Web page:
Management’s Discussion and Analysis
long-term debt interest expense, resulting from additional long-term debt used to fund a portion of the current year’s capital investment in the Corporation’s natural gas line infrastructure. Other losses For the 12 months ending March 31, 2021, other losses were $18 million lower than the same period in 2019-20. Other losses through 2020-21 primarily relate to asset disposals, which were partially offset by gains on decommissioning liability adjustments implemented based on a third-party consultant review. Other losses through 2019-20 relate to storage cavern exploratory costs being written off and a permanent impairment loss realized on natural gas inventory.
cancelled or deferred capital investment projects throughout 2020-21 in response to COVID-19 pandemic restrictions and the early year oil price shock experienced worldwide. Strategic capital investments required to ensure the necessary infrastructure is in place to meet current customer demand continued and is resulting in increased depreciation and amortization. For the 12 months ending March 31, 2021, depreciation and amortization was $8 million higher than the same period in 2019-20. Net Finance Expenses Net finance expenses for the 12 months ending March 31, 2021 equaled the same amount for the prior year. Lower short-term debt interest expense, a result of historically low interest rates, was fully offset by higher As a Crown corporation, SaskEnergy’s primary sources of capital are cash from operations and debt — which is borrowed through the Province’s General Revenue Fund. Cash from operations is SaskEnergy’s most important source of capital. As a utility, cash from operations is relatively stable and the Corporation relies on it to fund a significant proportion of its investment in its natural gas facilities, and the debt servicing costs on those investments. Long and short-term debt can be borrowed LIQUIDITY AND CAPITAL RESOURCES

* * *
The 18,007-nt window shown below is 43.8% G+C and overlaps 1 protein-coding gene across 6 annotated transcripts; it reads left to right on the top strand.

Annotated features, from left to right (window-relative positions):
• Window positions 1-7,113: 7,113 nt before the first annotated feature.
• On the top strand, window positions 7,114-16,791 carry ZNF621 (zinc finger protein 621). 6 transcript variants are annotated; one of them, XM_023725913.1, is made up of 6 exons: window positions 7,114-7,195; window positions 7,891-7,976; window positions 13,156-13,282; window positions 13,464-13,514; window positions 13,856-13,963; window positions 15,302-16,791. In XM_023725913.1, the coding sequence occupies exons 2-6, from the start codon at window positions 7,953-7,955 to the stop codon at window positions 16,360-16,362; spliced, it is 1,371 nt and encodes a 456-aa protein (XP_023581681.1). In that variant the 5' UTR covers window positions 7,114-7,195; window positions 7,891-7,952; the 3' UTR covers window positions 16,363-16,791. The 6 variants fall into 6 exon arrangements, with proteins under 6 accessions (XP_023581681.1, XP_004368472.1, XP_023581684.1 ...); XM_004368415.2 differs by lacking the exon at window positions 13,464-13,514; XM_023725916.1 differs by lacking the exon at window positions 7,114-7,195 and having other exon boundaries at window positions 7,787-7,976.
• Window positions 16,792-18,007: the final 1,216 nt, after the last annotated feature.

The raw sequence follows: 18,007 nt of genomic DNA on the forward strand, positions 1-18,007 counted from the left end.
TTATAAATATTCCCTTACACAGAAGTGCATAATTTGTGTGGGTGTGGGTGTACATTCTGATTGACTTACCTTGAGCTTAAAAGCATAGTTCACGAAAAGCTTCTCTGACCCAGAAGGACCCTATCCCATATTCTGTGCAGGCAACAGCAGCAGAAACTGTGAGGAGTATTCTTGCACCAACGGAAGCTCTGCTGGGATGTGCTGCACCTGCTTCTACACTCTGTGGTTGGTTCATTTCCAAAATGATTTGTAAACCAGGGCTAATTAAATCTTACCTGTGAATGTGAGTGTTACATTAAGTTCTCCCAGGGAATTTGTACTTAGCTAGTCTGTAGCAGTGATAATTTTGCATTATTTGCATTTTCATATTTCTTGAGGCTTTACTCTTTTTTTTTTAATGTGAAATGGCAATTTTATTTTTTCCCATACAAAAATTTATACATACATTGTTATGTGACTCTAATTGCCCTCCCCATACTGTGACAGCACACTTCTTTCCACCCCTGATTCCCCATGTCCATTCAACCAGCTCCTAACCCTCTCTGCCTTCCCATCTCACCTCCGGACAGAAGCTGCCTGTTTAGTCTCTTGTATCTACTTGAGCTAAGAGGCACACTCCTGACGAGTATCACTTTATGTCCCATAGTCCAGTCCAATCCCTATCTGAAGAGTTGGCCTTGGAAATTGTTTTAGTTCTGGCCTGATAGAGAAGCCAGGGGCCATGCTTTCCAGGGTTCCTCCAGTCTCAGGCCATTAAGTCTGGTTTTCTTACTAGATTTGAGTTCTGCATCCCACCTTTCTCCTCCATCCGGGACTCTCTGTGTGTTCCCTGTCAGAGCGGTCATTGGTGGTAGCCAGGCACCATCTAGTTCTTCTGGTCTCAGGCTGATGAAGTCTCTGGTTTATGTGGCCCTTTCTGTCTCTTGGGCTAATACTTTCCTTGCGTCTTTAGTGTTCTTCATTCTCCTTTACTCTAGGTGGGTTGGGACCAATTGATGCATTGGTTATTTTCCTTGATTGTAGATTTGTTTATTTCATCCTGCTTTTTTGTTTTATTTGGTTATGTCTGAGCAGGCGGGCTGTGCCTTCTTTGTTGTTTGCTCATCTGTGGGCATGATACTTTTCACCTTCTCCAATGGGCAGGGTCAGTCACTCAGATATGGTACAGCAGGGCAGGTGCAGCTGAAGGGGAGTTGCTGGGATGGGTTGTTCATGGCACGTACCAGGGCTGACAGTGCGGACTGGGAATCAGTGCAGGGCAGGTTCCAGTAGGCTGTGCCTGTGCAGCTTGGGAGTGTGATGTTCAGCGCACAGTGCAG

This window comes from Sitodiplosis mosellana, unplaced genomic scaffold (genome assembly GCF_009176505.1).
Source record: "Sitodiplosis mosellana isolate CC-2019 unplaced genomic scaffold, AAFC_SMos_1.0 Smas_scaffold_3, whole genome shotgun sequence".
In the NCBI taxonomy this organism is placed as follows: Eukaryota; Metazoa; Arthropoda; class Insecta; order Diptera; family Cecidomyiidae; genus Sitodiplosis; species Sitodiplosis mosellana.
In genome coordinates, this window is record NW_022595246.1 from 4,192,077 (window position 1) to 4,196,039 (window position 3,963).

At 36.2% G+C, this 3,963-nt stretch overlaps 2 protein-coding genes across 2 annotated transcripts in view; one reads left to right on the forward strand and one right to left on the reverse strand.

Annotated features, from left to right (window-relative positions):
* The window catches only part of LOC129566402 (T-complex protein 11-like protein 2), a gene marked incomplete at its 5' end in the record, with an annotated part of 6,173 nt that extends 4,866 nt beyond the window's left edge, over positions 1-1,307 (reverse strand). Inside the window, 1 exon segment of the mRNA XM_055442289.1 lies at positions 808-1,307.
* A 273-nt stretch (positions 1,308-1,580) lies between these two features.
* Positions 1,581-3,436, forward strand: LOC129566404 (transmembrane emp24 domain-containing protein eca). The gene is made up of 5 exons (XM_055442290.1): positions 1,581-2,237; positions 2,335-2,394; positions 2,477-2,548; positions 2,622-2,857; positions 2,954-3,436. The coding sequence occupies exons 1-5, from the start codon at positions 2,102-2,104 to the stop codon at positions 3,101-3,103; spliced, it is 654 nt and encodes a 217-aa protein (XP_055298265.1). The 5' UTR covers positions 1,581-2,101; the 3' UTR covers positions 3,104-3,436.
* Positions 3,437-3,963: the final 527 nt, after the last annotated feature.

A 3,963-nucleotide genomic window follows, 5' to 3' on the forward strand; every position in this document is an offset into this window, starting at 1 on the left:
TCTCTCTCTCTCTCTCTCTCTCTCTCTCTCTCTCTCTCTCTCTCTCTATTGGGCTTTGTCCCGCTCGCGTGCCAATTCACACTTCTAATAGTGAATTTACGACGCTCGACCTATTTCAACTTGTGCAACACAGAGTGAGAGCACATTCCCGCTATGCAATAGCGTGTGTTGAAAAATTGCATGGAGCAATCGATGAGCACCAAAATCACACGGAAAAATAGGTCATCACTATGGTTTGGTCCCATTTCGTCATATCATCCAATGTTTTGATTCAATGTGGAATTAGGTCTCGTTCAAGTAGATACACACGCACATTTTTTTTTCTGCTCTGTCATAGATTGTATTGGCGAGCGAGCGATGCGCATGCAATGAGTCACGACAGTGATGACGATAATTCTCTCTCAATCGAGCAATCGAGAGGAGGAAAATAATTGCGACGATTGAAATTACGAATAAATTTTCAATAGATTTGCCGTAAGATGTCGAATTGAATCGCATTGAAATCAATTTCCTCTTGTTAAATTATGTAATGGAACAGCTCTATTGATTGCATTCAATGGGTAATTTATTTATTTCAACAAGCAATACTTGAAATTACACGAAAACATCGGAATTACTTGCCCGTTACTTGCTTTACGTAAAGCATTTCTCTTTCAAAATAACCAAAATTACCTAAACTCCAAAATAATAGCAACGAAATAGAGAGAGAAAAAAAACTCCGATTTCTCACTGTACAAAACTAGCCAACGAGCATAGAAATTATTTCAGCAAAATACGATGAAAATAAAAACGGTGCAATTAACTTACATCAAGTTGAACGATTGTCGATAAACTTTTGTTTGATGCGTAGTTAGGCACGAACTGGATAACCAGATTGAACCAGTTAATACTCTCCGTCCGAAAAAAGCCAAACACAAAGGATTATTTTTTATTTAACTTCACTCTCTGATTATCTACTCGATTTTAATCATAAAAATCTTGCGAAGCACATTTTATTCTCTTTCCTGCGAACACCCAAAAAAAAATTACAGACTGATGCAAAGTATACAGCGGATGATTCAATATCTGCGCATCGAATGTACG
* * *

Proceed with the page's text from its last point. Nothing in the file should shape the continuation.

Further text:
through the Province of Saskatchewan to meet any long or short-term incremental capital requirements, and to repay debt as it matures. Sources of liquidity include Order in Council authority to borrow up to $500 million in short-term loans, and a $35 million uncommitted line of credit with the Toronto-Dominion Bank. Under The SaskEnergy Act , the Corporation may borrow up to $2,500 million of debt upon approval of the Lieutenant Governor in Council.
March 31, 2021
March 31, 2020
Cash provided by operating activities Cash used in investing activities Cash provided by financing activities Decrease in cash and cash equivalents
Operating Activities Cash provided by operating activities declined $66 million through the 12 months ending March 31, 2021 compared to the same period in 2019-20. Cash flows from operations decreased due to the impact of lower commodity and asset optimization margins, higher employee benefit costs and higher operating and maintenance expenses.
Investing Activities Cash used in investing activities through 2020-21 declined $106 million compared to 2019-20. Capital investment levels declined in 2020-21 due to the deferral of some system expansion projects, which were the result of changing customer requirements. In addition, the prior year included substantial system expansion spending around the City of Saskatoon. Lower capital maintenance
Made with FlippingBook Ebook Creator